Game accessibility at GDC 2019

Yet another record breaking year for the number of accessibility sessions and events that are taking place over the course of GDC week this year, both at the conference itself and at other fringe events.

A printed version of this list will be available at GAConf and from the GDC IGDA booth.

Monday March 18th, 9am – 6pm, Children’s Creativity Museum


( not part of GDC )

A day of talks and networking exploring accessibility for gamers with disabilities

Monday March 18th, 6pm – 10pm, Children’s Creativity Museum

Microsoft Gaming & Disability Community Reception

( not part of GDC )

Connect & network with other game creators, developers, writers, artists, and more who are striving to make gaming a more accessible medium

Monday March 18, 4:40pm – 5:10pm, Room 2001 West Hall

Keith Knight (Accessibility Advocate, Independent)

Keith Knight shares his 25 years of gaming with a physical disability. His story begins with his journey to discover a way to play games, which traverses 9 assistive devices. Keith explores ‘Shadow of the Tomb Raider’, ‘Destiny 2’, ‘Overwatch’, and ‘League of Legends’ to break down what they get right and wrong with accessibility. Keith closes with his hopes for the future of accessible gaming and how the industry can level-up accessibility.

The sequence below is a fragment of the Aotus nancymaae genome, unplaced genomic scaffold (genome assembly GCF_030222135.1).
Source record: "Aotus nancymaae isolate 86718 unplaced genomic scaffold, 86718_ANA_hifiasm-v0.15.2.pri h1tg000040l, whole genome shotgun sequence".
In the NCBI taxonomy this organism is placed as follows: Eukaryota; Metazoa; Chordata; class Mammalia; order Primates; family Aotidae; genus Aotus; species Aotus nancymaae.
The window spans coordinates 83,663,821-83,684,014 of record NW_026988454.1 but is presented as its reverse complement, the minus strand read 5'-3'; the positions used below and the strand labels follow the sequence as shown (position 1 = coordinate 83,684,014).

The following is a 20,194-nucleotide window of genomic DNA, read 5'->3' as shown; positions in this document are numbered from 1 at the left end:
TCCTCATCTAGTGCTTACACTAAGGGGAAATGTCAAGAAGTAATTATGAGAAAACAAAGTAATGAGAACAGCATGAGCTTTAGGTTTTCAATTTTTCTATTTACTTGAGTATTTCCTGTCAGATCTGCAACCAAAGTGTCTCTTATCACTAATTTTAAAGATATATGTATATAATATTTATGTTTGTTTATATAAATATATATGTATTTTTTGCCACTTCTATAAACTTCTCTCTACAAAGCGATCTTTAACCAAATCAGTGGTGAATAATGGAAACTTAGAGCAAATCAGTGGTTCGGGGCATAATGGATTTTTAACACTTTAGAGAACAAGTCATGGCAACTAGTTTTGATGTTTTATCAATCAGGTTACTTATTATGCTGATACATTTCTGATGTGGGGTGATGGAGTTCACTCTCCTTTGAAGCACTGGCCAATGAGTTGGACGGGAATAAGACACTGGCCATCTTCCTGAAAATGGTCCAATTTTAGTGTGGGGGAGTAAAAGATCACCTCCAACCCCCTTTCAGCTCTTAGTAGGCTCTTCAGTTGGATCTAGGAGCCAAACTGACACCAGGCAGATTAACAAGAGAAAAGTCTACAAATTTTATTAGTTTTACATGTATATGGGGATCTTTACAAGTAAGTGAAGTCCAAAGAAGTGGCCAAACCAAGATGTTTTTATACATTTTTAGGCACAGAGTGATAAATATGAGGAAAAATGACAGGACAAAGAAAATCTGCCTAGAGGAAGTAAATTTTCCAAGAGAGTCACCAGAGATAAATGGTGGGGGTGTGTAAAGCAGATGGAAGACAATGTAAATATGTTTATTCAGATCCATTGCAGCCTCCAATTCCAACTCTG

Tuesday March 19, 11:20am – 12:20pm, Room 210 South Hall

Doug North Cook (Asst. Professor of Immersive Media, Chatham University)

Robin Hunicke (CEO, Funomena)

Cy Wise (Co-founder and Live Raccoon, [unnamed next venture])

Kat Harris (Designer and Developer, Microsoft)

In October 2018 a group of VR designers, researchers, and creators met to try and answer the question “How do we make VR for everyone?”. The group spent four days in the woods together focusing on a variety of issues including: accessibility, representation, and diverse content and voices. This panel explores the outcomes of those conversations for the participants, their companies, and the industry.

Tuesday March 19, 3:00pm – 3:30pm, Room 210 South Hall

David Putrino (Assistant Professor, Icahn School of Medicine at Mount Sinai)